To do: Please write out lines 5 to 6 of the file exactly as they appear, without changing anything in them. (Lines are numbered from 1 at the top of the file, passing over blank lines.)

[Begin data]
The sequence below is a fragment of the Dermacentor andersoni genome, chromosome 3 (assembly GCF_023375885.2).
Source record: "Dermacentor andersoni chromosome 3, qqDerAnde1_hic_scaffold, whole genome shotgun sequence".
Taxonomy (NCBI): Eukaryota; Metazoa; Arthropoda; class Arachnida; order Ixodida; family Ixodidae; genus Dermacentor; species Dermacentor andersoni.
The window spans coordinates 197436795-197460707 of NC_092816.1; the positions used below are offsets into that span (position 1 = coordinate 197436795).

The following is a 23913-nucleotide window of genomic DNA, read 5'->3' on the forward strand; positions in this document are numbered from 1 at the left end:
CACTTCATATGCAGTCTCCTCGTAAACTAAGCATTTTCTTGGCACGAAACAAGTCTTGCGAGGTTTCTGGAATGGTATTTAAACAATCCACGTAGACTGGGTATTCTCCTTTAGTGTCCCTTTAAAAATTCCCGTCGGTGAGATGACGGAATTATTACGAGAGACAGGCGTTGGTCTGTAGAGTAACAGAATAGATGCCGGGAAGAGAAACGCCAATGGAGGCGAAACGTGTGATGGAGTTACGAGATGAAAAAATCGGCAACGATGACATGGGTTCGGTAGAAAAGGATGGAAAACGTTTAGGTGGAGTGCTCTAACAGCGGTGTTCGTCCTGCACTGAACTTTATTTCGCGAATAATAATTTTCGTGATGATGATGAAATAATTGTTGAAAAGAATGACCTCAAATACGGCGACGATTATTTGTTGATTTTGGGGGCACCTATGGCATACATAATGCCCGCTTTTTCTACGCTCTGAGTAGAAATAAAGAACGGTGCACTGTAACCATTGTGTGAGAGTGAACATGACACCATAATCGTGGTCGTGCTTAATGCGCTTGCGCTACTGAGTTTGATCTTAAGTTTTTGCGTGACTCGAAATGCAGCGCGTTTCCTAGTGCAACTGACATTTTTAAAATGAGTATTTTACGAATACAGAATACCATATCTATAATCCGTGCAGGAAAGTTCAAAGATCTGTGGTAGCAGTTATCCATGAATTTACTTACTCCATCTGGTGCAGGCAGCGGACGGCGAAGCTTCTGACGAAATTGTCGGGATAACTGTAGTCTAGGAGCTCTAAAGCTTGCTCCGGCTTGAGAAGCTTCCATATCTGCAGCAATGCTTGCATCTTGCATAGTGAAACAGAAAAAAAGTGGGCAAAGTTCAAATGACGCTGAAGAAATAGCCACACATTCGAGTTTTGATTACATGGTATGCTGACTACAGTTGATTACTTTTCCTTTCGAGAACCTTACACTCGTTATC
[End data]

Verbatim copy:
The following is a 23913-nucleotide window of genomic DNA, read 5'->3' on the forward strand; positions in this document are numbered from 1 at the left end:
CACTTCATATGCAGTCTCCTCGTAAACTAAGCATTTTCTTGGCACGAAACAAGTCTTGCGAGGTTTCTGGAATGGTATTTAAACAATCCACGTAGACTGGGTATTCTCCTTTAGTGTCCCTTTAAAAATTCCCGTCGGTGAGATGACGGAATTATTACGAGAGACAGGCGTTGGTCTGTAGAGTAACAGAATAGATGCCGGGAAGAGAAACGCCAATGGAGGCGAAACGTGTGATGGAGTTACGAGATGAAAAAATCGGCAACGATGACATGGGTTCGGTAGAAAAGGATGGAAAACGTTTAGGTGGAGTGCTCTAACAGCGGTGTTCGTCCTGCACTGAACTTTATTTCGCGAATAATAATTTTCGTGATGATGATGAAATAATTGTTGAAAAGAATGACCTCAAATACGGCGACGATTATTTGTTGATTTTGGGGGCACCTATGGCATACATAATGCCCGCTTTTTCTACGCTCTGAGTAGAAATAAAGAACGGTGCACTGTAACCATTGTGTGAGAGTGAACATGACACCATAATCGTGGTCGTGCTTAATGCGCTTGCGCTACTGAGTTTGATCTTAAGTTTTTGCGTGACTCGAAATGCAGCGCGTTTCCTAGTGCAACTGACATTTTTAAAATGAGTATTTTACGAATACAGAATACCATATCTATAATCCGTGCAGGAAAGTTCAAAGATCTGTGGTAGCAGTTATCCATGAATTTACTTACTCCATCTGGTGCAGGCAGCGGACGGCGAAGCTTCTGACGAAATTGTCGGGATAACTGTAGTCTAGGAGCTCTAAAGCTTGCTCCGGCTTGAGAAGCTTCCATATCTGCAGCAATGCTTGCATCTTGCATAGTGAAACAGAAAAAAAGTGGGCAAAGTTCAAATGACGCTGAAGAAATAGCCACACATTCGAGTTTTGATTACATGGTATGCTGACTACAGTTGATTACTTTTCCTTTCGAGAACCTTACACTCGTTATC